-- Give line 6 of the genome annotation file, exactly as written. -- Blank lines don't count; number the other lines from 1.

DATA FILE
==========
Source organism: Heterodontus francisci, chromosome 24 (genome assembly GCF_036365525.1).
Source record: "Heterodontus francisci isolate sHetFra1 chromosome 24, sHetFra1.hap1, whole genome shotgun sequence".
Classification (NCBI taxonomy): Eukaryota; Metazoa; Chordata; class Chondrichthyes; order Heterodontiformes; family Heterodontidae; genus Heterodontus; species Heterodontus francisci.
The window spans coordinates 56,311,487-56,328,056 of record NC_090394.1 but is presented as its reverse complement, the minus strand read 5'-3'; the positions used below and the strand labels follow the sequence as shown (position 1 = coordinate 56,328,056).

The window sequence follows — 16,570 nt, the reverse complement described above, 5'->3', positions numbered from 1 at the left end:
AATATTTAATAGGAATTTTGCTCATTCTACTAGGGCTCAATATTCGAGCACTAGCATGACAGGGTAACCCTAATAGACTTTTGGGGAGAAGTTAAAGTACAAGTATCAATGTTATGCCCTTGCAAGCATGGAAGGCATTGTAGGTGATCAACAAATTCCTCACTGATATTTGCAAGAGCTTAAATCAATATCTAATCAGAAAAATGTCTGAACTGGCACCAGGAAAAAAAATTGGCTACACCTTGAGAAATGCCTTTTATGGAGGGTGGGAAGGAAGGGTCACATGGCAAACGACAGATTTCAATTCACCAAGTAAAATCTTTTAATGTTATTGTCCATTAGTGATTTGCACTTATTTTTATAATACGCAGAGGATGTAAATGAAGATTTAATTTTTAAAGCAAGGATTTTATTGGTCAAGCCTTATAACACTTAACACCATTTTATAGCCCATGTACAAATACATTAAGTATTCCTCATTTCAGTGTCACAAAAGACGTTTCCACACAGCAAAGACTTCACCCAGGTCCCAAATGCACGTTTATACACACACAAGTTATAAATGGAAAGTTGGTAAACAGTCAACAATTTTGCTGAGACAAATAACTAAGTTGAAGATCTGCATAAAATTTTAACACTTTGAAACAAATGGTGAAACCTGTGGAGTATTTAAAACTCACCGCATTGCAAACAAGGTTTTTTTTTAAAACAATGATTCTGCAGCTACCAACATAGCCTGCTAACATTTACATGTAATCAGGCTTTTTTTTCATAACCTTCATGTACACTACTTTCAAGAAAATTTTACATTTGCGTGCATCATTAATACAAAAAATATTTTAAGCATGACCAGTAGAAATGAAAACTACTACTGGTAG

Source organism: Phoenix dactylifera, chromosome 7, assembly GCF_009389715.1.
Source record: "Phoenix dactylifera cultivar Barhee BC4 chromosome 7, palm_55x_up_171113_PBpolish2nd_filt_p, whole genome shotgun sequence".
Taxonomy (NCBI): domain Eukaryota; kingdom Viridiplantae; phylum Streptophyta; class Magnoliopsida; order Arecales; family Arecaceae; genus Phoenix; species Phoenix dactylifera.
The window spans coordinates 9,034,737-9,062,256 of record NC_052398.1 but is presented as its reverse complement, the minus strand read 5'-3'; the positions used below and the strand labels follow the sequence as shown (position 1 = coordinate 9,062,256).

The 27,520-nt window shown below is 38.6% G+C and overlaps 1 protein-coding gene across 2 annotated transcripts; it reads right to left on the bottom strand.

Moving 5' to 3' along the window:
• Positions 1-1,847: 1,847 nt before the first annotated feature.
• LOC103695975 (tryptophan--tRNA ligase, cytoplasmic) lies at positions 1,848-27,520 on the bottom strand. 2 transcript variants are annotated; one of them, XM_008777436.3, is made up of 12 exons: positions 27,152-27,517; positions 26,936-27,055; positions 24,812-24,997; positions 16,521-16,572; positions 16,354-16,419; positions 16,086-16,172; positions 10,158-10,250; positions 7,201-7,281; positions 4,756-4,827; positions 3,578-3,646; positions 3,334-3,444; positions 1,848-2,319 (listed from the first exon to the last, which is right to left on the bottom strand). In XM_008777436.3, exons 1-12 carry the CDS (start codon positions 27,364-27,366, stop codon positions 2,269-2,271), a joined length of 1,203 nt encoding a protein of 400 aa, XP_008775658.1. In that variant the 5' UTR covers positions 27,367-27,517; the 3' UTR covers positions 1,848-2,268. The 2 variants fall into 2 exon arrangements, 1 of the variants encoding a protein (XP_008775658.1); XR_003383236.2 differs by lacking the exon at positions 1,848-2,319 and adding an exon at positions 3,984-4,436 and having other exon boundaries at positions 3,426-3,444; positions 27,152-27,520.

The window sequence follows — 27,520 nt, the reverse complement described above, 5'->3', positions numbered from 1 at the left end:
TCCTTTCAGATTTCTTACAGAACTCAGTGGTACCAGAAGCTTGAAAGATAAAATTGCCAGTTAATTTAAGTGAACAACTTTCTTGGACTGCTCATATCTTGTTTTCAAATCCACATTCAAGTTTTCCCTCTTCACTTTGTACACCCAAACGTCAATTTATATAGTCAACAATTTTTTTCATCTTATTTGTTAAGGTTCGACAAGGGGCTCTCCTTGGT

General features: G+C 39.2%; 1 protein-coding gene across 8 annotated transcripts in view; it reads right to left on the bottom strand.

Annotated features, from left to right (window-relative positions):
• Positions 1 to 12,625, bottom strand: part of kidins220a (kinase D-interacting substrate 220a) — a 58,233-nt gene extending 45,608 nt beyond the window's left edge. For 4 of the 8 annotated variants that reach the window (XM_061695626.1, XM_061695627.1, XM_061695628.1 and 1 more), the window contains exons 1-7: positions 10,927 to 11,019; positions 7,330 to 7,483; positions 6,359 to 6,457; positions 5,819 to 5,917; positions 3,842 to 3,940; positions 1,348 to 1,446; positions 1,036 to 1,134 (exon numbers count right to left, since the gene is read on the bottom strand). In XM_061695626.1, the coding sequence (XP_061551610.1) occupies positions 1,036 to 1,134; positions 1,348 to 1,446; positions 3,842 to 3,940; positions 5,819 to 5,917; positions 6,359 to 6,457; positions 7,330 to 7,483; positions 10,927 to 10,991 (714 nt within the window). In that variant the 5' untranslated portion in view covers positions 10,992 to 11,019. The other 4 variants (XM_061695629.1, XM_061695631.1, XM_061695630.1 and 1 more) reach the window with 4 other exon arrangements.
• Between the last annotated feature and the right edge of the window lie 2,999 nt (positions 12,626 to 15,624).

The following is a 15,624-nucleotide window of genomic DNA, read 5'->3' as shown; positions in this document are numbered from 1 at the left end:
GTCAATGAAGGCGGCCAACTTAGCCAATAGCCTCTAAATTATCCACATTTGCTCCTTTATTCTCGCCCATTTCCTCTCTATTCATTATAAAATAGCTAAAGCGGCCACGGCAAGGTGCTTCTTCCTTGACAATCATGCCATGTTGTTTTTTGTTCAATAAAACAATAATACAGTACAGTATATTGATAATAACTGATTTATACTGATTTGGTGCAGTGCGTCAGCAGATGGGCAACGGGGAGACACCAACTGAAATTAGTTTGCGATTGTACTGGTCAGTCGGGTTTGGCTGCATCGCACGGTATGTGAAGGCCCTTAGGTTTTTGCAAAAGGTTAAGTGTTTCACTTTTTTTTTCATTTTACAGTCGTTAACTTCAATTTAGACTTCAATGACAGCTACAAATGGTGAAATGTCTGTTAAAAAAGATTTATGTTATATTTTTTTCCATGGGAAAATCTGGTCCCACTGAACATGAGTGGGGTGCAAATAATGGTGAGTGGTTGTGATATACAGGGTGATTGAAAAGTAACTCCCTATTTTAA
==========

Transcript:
AATATTTAATAGGAATTTTGCTCATTCTACTAGGGCTCAATATTCGAGCACTAGCATGACAGGGTAACCCTAATAGACTTTTGGGGAGAAGTTAAAGTACAAGTATCAATGTTATGCCCTTGCAAGCATGGAAGGCATTGTAGGTGATCAACAAATTCCTCACTGATATTTGCAAGAGCTTAAATCAATATCTAATCAGAAAAATGTCTGAACTGGCACCAGGAAAAAAAATTGGCTACACCTTGAGAAATGCCTTTTATGGAGGGTGGGAAGGAAGGGTCACATGGCAAACGACAGATTTCAATTCACCAAGTAAAATCTTTTAATGTTATTGTCCATTAGTGATTTGCACTTATTTTTATAATACGCAGAGGATGTAAATGAAGATTTAATTTTTAAAGCAAGGATTTTATTGGTCAAGCCTTATAACACTTAACACCATTTTATAGCCCATGTACAAATACATTAAGTATTCCTCATTTCAGTGTCACAAAAGACGTTTCCACACAGCAAAGACTTCACCCAGGTCCCAAATGCACGTTTATACACACACAAGTTATAAATGGAAAGTTGGTAAACAGTCAACAATTTTGCTGAGACAAATAACTAAGTTGAAGATCTGCATAAAATTTTAACACTTTGAAACAAATGGTGAAACCTGTGGAGTATTTAAAACTCACCGCATTGCAAACAAGGTTTTTTTTTAAAACAATGATTCTGCAGCTACCAACATAGCCTGCTAACATTTACATGTAATCAGGCTTTTTTTTCATAACCTTCATGTACACTACTTTCAAGAAAATTTTACATTTGCGTGCATCATTAATACAAAAAATATTTTAAGCATGACCAGTAGAAATGAAAACTACTACTGGTAG